When it comes to rushing the ball, Bush set career highs in carries (216) and rushing yards (1,086) and tied his career high in rushing touchdowns (six). He ranked 11th in the league in rushing and finished with nearly double his previous career high of 585 yards (2007).
In his final four games (Weeks 13 to 16), no running back had more rushing yards than Bush (519), as he reached the 100-yard milestone all four weeks. The only other running backs to finish with at least 400 yards during that stretch were Baltimore's Ray Rice (451), Houston's Arian Foster (419) and Seattle's Marshawn Lynch (412).
If you go back to Bush's first 100-yard game of the year (Week 8), the only running back to have more rushing yards than Bush (854) was Lynch (879). To be fair, some of the other backs near the top of that list, like Foster, had their bye week during that span.
Earlier this offseason, Bush made news with comments that his goal for 2012 is the "rushing title."
“I want the rushing title,” said Bush, according to Omar Kelly of the South Florida Sun-Sentinel. “This offseason I’ve been working towards that goal. Just being effective like I was this past season.
“Every time I rush the ball I want four yards,” said Bush. ”I’m keeping my focus simple and small, but at same time helping my team progress.”
Last season, Bush had only 216 carries, which ranked him 17th in the league in that category.
Will Reggie Bush for 1,000-plus yards again?
Before his 103-yard performance in Week 8, Bush had no more than 13 carries in any game last season and averaged exactly 10 carries over those six games. In the final nine games, he averaged 17.3 carries per game and had all three of his games with 20-something carries in the final four weeks.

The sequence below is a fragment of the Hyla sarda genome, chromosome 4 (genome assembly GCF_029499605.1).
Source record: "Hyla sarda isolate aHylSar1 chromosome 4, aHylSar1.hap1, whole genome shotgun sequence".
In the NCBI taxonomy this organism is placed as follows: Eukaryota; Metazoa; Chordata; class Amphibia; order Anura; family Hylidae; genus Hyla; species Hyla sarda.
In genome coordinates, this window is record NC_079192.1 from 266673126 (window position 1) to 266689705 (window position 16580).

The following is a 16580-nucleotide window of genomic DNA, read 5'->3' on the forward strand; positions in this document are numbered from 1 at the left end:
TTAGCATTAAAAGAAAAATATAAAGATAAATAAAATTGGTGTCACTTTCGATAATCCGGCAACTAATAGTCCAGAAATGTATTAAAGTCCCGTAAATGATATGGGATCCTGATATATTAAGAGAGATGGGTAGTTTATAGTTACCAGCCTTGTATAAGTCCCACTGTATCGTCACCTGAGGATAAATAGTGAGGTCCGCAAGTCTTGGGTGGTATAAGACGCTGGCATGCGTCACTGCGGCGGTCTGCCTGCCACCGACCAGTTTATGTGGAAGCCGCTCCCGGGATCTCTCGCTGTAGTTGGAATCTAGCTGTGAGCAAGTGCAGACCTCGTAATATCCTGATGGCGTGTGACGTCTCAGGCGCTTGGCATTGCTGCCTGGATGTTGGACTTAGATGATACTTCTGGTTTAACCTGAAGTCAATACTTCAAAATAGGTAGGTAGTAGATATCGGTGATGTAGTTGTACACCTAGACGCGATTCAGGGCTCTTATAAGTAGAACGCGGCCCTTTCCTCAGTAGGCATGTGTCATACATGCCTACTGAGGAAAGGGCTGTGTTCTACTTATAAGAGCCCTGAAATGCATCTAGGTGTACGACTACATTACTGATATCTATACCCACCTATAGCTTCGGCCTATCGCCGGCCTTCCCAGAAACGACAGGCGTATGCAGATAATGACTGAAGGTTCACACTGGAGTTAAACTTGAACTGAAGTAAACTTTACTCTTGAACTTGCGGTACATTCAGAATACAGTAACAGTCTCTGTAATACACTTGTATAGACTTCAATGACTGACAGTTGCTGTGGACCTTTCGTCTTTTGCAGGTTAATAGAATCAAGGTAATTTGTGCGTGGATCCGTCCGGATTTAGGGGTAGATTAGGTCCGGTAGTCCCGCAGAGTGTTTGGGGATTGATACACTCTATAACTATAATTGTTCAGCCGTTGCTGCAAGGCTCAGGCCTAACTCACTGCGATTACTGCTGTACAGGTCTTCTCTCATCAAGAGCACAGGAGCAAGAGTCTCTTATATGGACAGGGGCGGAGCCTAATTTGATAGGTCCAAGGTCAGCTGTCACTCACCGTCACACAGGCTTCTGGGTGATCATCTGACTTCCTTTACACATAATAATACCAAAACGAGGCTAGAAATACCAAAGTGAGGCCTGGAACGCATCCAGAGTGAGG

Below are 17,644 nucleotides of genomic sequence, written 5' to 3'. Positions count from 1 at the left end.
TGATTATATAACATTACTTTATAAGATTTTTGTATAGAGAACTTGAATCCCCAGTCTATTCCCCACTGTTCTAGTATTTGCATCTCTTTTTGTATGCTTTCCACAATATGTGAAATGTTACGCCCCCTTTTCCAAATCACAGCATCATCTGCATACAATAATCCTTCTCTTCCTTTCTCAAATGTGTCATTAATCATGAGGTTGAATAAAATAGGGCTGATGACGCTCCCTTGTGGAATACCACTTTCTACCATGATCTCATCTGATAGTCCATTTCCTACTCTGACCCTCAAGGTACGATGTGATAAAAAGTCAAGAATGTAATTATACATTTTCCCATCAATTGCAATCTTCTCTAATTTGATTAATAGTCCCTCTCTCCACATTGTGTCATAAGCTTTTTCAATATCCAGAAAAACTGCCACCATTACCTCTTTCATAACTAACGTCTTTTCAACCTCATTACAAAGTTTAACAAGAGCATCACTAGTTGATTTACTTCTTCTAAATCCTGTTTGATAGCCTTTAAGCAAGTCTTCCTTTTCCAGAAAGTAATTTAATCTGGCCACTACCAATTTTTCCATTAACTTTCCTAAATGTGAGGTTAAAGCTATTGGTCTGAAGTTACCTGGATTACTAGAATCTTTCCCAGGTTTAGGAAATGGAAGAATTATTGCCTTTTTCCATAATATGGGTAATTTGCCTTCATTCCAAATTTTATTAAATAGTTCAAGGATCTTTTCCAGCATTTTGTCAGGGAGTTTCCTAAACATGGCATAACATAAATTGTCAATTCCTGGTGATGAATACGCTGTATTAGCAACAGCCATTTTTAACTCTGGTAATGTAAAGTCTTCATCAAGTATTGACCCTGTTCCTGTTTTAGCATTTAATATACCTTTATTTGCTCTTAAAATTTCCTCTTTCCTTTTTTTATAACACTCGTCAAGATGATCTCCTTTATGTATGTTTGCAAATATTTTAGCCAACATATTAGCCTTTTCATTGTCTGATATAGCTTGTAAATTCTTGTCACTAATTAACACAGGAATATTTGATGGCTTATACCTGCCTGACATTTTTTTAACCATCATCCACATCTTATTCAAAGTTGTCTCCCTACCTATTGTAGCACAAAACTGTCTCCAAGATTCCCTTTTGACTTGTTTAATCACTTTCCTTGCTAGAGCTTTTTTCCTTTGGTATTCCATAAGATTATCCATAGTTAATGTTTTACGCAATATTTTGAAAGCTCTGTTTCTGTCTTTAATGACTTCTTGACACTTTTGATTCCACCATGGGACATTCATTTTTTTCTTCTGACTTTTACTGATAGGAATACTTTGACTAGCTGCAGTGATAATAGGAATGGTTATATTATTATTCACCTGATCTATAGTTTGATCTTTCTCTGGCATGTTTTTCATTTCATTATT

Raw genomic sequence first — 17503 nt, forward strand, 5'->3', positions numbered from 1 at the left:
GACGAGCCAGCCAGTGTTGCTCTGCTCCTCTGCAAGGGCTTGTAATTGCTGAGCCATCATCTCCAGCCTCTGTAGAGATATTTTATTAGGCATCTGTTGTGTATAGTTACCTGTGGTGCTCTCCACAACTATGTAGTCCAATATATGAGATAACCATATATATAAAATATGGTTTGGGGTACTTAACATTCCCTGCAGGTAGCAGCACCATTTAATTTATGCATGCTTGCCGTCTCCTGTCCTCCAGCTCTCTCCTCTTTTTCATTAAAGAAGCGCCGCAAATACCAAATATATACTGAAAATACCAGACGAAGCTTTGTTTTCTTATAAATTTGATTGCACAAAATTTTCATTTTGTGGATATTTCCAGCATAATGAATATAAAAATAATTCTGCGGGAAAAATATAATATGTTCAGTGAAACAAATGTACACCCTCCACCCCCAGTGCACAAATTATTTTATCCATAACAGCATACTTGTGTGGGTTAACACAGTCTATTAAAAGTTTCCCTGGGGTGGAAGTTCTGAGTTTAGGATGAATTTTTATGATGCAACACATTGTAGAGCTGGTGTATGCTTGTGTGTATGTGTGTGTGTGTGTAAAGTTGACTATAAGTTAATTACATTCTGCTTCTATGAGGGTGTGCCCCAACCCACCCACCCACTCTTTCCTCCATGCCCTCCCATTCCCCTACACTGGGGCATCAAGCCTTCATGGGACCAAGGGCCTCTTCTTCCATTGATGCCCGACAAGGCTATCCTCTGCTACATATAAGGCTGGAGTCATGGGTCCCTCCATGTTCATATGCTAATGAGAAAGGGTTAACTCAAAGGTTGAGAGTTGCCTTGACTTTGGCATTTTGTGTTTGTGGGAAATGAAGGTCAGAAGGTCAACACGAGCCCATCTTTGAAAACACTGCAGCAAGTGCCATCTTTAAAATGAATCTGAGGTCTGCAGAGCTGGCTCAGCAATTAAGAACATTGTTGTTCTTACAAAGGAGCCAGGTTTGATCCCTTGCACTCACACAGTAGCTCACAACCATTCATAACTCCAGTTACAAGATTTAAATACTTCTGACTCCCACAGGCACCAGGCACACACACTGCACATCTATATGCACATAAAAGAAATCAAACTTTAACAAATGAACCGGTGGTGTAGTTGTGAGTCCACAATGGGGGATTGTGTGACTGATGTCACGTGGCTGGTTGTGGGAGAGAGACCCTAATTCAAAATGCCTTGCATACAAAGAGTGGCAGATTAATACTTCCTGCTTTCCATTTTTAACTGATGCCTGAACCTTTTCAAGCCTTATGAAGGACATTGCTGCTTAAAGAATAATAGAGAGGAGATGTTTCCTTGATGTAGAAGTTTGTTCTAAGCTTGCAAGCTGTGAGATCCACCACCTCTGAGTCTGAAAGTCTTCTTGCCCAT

As a receiver, however, he finished with the second-lowest numbers of his career: 43 receptions for 296 yards and a touchdown. On a per-game basis, Bush set a career low in receiving yards per game (19.7). He set career-high numbers in receiving as a rookie with 88 receptions for 742 yards.
Just before the start of free agency in March, the Dolphins traded their leading receiver Brandon Marshall to the Bears. More recently, they released 34-year-old Chad Johnson, who was listed as a starter on the depth chart.
Considering the lack of talent and depth at wide receiver on the Dolphins, however, I expect them to involve their backs, and especially Bush, more often in the passing game this year.
In the past two seasons, the team has drafted running backs Daniel Thomas (Round 2, 2011) and Lamar Miller (Round 4, 2012) and both of those backs have the potential to steal touches from Bush.
With any running back, it is a challenge to stay healthy due to the pounding their body takes on a weekly basis. Last season was only the second time out of six seasons that Bush did not miss at least two games. In his career, he has averaged 12.5 games per season.
(Strength of) Schedule
Based on the cumulative fantasy points allowed to running backs last year by all of the Dolphins' opponents this year, Bush and the Dolphins' RBs have the 12th-most favorable schedule from a fantasy perspective. That said, they have one of three least favorable schedules in the fantasy postseason (Weeks 14-16). They face the 49ers, Jaguars and Bills in Weeks 14, 15 and 16, respectively.
Based on ADP data from Yahoo!, Bush is the 21st running back off the board with an average overall pick of 71.1. Bush is unlikely to win the rushing title, but it seems likely that he'll set new career highs in yards from scrimmage this year if he can stay healthy. As noted above, he has struggled to stay healthy for a full season in the past, but he should be the focal point of the team's offense and have a chance to deliver for owners who draft him as a low-end RB2 or flex.
Bush is 27 years old and has struggled to stay healthy, but he doesn't have a ton of mileage (740 career carries) on the tires. With two other young backs on the roster, Bush is still a low-end RB2, and I like him a little more in redraft leagues. In both redraft and dynasty leagues, Bush is better in a point-per-reception (PPR) format compared to standard-scoring leagues.
Projection: (Rushing) 850 Yards and 4 TDs; (Receiving) 55 Receptions, 455 Yards, 2 TDs
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